Finally, the recital ended with the Nutcracker Suite by Tchaikovsky (arranged by N. Economou). Eight numbers were set for two pianos, and it was simply a delight to hear them during this holiday season. Everyone - pianists and audience - were having a wonderful time and you could feel the happiness in the crowd. It comes as no surprise that they got a standing ovation and cheers from the crowd.
The encore gave us a chance to calm down after the excitement of the Nutcracker Suite - it was the achingly beautiful Sonatina that opens the Cantata Gottes Zeit ist die allerbeste Zeit, BWV 106 (AKA Actus tragicus) by JS Bach, transcribed for four hands by Kurtág. The beauty in its simplicity caught me off guard and I felt deeply moved by it. This was a very satisfying way to end a wonderful musical afternoon.
Sunday’s program was completely different from Saturday’s and started with the Variations in G Major for Four Hands by Mozart. A light rococo-style opening gave us a sprightly treble and rich bass, and often went into a kind of rhetorical chattiness. The sisters seemed to be having a good time playing something lighthearted. I was especially impressed by their deft and technically solid finger mechanics during the sections where extended runs of bass notes were played - it was very smooth and blended into the background; tuning into it felt as if you had found an aural easter egg. It was a great opener to the recital.
Next came Lebensstürme for Four Hands by Schubert, a piece that was published posthumously. The sisters coaxed out deeper emotions from this piece compared to the Mozart, and at time the music seemed to resonate out of their bodies. They obviously love this music and the tactile connection they had with the instrument.
The final piece of the first half was Hallelujah Junction for Two Pianos by John Adams, a minimalist piece that reminded me at times of the work of Steve Reich. One unexpected thing that happened was that someone’s cell phone timer went off in the middle of the piece and ironically it matched the rhythms happening on stage quite nicely; no doubt John Cage would have approved. There were a lot of beautiful sounds and gestures in this piece and the sisters seemed to both enjoy themselves and each other. The hocket section toward the end was particularly playful and it was a lot of fun to see them play off each other. I was also impressed by their loose, flexible wrist movement that made their hands look like dancers.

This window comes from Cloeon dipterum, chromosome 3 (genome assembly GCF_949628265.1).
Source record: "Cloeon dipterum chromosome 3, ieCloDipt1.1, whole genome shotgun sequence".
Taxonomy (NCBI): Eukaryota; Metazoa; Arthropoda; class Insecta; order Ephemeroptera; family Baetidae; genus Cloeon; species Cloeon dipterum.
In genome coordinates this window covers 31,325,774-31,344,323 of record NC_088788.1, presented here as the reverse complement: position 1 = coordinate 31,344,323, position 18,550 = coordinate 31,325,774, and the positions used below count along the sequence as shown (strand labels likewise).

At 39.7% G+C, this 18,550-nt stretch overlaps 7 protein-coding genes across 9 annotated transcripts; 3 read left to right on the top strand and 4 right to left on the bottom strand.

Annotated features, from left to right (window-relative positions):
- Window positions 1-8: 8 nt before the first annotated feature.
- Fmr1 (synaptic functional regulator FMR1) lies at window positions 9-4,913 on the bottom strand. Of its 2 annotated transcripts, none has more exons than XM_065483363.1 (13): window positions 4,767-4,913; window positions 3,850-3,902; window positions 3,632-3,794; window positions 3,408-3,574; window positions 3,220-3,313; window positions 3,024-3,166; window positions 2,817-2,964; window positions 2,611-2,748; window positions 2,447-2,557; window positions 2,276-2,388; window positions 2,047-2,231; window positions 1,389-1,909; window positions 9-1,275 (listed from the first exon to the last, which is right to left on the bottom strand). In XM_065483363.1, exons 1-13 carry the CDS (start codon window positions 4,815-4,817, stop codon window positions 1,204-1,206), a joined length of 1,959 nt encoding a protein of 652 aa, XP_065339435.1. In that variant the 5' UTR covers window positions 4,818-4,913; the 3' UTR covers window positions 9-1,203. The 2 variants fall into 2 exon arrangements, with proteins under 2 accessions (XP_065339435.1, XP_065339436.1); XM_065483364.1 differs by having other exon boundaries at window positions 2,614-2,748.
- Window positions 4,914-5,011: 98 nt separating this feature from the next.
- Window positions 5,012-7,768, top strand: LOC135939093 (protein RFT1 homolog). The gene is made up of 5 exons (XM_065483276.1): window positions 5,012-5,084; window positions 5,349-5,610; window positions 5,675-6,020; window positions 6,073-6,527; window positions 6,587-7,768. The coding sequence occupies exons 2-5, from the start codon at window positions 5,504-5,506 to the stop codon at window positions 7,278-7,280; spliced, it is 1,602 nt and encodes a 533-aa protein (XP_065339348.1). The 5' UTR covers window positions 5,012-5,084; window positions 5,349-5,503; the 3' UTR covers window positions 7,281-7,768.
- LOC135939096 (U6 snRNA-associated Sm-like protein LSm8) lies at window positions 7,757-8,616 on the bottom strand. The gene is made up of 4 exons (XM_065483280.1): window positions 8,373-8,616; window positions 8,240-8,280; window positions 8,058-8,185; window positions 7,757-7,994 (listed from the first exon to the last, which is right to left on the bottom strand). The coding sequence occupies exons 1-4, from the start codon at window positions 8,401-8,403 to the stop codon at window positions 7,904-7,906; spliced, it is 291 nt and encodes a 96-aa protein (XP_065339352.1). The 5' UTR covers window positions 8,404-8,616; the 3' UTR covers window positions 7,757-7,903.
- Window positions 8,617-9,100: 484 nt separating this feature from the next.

After intermission we dove into En BLanc et Noir for Two Pianos by Debussy. While sharing the categorization with Ravel of “Impressionist,” this piece had a much more modern sound. It was a virtuosic piece employing a range of articulation, moods, and exploiting various colors of the instrument. The audience loved it and showed their appreciation with extended applause.
The final piece of the afternoon was Five Days from the Life of a Manic Depressive for Four Hands by Paul Schoenfeld. The sisters expressed through music what no doubt many of us have experienced in our own lives - being plagued by distracting thoughts, attempting to relax but the mind won’t shut off, hard emotions weighing on one’s heart and mind, and finding the light that breaks through the erstwhile stormclouds of life. The music was often manic, and some of the chordal passages sounded like an intended slog, but there were times of grace, too. The look of confidence and total immersion on the sisters’ faces as they played was inspiring - it was the bedrock we needed to cling to as we maneuvered with them through the cacophony and frenetic activity in the piece. After they finished there was a touch of laughter, and most audience members jumped to their feet, filling the hall with thunderous applause. Despite the challenges in the music, it certainly made a connection with those who witnessed the performance.
The encore was the Danse Russe from The Nutcracker Suite from the night before. It was the whipped cream on the top of an incredible afternoon of varied music from Christina and Michelle Naughton.
Meg Cotner lives and works in Portland, Oregon. She has a background in classical music, starting with piano lessons in her late teens and eventually earning a DMA in Harpsichord from Stony Brook University (NY). During her time as a working musician she fell in love with writing, and ultimately exchanged one keyboard for another. She is a published author, and currently writes and edits digital and print works related to the arts, food, and culture.